• Review

  • November 5th, 2013 11.05.2013

    Scott Reeder: Lisa Cooley


    Humor and irreverence mark Chicago artist Scott Reeder’s new exhibition of paintings and sculptures at Lisa Cooley in New York. In People Call Me Scott, Reeder embodies an atmosphere similar to Club Nutz, a space/program co-run by the artist and his brother Tyson Reeder. Many of the text-based works in the show read like punch lines, spoofing on the seriousness of the art world, exhibition titles, and process art. Reeder also pokes fun at minimalist and conceptual artists with abstract, crumpled forms rendered in aluminum that dot the floor of the gallery – evocative of John Chamberlain or Frank Gehry’s sculptures – entitled Bad Ideas.

    Upon entering the gallery, viewers are initially confronted with large abstract canvases, “all-over” patterns similar to those of Jackson Pollock or Cy Twombly. Upon closer inspection, one learns that the abstract meanderings of Reeder’s marks are made by placing pasta noodles on the canvases and spraying paint over them – resulting in the ethereal quality throughout his pieces. Although exquisitely executed to a refined effect, the revelation of their making is another way in which he undermines the esteem and value that is given to acclaimed works like them.

    Likewise, in the numerous Rusha-like text panels also on view, Reeder has replaced the profound or poetic expressions one might expect with two-word statements like “Fake Work” and “Post Good.” Using wry humor to upset expectations about so-called high art and the meaning of its placement in a commercial space, the works are also indicative of the importance language plays in the artist’s practice. An indexical tool that he uses, much like the forms and mediums he chooses, evoke artists and movements – so thoroughly and ubiquitously ingrained in the art historical canon.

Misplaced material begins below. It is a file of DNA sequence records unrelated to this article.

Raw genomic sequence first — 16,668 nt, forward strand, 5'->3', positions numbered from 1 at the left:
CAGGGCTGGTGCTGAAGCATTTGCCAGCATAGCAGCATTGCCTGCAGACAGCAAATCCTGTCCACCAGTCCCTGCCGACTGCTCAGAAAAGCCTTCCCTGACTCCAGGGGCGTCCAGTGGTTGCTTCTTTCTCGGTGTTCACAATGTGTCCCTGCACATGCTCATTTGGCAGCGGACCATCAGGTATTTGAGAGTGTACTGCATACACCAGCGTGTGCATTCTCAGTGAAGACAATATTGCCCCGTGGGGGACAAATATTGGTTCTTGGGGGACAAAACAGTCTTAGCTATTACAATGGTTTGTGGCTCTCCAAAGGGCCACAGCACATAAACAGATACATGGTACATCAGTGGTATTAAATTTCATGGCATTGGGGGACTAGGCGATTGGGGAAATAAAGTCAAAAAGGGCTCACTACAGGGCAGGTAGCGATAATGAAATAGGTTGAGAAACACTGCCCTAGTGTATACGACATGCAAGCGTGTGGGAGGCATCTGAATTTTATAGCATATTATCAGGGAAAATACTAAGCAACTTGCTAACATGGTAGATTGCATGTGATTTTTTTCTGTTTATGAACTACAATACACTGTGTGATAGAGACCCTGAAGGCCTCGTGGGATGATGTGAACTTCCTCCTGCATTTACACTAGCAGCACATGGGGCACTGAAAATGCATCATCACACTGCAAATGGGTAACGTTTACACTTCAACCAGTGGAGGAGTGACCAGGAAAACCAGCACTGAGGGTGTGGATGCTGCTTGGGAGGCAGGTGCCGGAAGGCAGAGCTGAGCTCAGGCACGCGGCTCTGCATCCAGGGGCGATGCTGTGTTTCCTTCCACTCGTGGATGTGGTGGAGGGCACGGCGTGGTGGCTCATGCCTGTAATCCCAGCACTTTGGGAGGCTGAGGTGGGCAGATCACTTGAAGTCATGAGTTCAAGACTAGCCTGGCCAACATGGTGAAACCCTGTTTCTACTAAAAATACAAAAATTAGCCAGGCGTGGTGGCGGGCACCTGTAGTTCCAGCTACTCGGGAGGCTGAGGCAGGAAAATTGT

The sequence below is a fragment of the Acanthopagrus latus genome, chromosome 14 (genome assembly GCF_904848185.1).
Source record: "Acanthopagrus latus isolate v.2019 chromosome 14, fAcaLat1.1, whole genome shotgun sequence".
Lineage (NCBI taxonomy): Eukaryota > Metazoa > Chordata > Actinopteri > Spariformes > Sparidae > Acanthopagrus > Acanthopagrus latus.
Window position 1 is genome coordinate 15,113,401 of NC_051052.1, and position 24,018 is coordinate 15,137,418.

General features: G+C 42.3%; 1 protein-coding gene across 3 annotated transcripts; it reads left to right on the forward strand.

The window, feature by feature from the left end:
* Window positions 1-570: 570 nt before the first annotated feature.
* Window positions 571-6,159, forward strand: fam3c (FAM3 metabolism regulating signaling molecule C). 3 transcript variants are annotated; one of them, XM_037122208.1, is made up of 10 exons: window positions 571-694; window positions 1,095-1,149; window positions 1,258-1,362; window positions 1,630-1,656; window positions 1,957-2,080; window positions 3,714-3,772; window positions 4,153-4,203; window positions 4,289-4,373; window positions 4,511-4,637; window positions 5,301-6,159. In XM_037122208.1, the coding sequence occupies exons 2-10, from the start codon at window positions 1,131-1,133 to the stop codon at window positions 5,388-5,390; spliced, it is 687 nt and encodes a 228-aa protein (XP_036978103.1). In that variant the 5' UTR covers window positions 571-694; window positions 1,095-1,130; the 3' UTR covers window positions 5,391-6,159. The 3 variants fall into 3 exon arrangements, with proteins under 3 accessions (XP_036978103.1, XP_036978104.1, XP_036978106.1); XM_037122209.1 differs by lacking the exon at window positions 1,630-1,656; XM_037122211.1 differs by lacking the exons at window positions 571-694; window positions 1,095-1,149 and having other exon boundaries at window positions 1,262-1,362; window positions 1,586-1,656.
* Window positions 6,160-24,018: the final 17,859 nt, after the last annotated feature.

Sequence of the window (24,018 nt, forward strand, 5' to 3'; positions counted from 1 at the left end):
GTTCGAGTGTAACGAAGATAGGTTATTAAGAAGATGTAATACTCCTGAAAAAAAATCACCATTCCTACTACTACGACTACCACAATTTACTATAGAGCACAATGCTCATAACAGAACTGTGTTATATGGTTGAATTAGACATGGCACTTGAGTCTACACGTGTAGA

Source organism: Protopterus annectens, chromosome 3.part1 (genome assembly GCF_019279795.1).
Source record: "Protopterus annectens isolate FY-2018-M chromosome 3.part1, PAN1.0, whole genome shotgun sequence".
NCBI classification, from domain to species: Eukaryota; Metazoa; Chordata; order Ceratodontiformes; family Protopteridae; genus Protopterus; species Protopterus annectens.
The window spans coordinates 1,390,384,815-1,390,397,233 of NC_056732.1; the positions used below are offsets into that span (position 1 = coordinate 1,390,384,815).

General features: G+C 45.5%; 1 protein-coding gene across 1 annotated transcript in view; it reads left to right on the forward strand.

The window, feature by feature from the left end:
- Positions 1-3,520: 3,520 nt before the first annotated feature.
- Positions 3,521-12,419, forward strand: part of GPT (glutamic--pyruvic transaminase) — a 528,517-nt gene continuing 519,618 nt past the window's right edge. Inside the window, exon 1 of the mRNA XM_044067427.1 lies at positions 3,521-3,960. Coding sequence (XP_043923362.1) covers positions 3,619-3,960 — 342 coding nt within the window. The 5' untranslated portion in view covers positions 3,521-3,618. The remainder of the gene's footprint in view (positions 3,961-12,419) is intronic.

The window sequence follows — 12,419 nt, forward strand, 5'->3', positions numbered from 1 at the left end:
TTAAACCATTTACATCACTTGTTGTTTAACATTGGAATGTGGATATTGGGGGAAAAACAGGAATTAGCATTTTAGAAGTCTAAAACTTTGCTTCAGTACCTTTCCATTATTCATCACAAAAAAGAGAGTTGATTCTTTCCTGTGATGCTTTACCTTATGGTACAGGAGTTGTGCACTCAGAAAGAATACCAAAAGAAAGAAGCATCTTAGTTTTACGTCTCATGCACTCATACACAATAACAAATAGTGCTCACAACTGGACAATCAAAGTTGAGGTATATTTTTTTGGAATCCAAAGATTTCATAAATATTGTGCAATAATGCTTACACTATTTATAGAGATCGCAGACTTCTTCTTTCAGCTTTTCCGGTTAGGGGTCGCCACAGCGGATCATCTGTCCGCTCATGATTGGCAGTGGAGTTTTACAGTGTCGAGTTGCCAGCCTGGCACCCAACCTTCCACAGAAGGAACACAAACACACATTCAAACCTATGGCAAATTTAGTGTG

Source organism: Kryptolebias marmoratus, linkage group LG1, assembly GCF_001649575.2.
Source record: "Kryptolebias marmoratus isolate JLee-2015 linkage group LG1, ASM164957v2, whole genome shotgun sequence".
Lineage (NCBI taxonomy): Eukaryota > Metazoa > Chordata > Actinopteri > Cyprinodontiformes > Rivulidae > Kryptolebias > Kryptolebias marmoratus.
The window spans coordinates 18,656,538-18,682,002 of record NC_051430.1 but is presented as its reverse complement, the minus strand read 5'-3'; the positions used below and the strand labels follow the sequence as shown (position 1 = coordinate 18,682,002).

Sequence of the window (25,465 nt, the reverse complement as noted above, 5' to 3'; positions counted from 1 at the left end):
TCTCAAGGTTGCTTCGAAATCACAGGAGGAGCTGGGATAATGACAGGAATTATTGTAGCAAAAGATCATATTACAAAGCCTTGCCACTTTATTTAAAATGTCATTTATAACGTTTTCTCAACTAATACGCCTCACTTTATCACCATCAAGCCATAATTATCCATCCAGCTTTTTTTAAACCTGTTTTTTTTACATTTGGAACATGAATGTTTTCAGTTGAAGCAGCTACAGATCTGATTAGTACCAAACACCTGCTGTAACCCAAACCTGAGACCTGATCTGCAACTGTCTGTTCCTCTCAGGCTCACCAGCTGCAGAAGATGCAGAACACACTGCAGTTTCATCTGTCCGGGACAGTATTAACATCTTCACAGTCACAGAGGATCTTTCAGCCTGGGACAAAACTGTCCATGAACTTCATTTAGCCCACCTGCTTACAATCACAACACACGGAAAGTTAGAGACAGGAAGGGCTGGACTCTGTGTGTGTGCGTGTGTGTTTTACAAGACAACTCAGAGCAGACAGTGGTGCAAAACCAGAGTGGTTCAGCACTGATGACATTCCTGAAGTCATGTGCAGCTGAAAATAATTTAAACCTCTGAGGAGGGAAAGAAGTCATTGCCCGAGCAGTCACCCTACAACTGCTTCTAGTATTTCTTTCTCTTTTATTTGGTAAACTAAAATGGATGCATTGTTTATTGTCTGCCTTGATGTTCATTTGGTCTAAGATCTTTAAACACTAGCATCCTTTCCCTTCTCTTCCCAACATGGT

Any subtlety or restraint Reeder sustained in his canvas works are abandoned in the two large chalkboards included in the show, each titled with the headings “Alternative Titles for Recent Exhibitions I’ve Seen” and “Song Titles.” In the former, the artist offers hilarious parodies for contemporary art exhibitions. Attempting to assign referents for some of them is straightforward, like “Believe It Or Not, I Own A Computer” and “Indoor Street Art,” which poke fun at the rise of digital art and graffiti art’s recent appearance in museums and galleries, the saliency of which is especially poignant given Banksy’s October residence in New York. However, others appear to be blanket criticisms, as with “Mad At Museums (Part 6)”—perhaps referring to the rise in art that emerged from the Occupy Movement—and “The Men’s Movement.” These works help to set the tone of the exhibition, and Reeder’s practice in general, the lightness and humor of which are refreshing alternatives to the typical gallery show.

    Also included in the exhibition is a neon sign displaying a 10-digit telephone number with a Chicago area code. Riffing on the classic use of neon lights by artists like Bruce Nauman, the work is seemingly an invitation to speak with the artist himself, especially given the informal nature of his work. However, dialing the number only yielded the recorded message of unlabeled voicemail box, perhaps a reference once again to the disjunction between our expectations and the ability of art to deliver on them.

    Scott Reeder: People Call Me Scott is on view at Lisa Cooley Gallery in New York through December 22nd.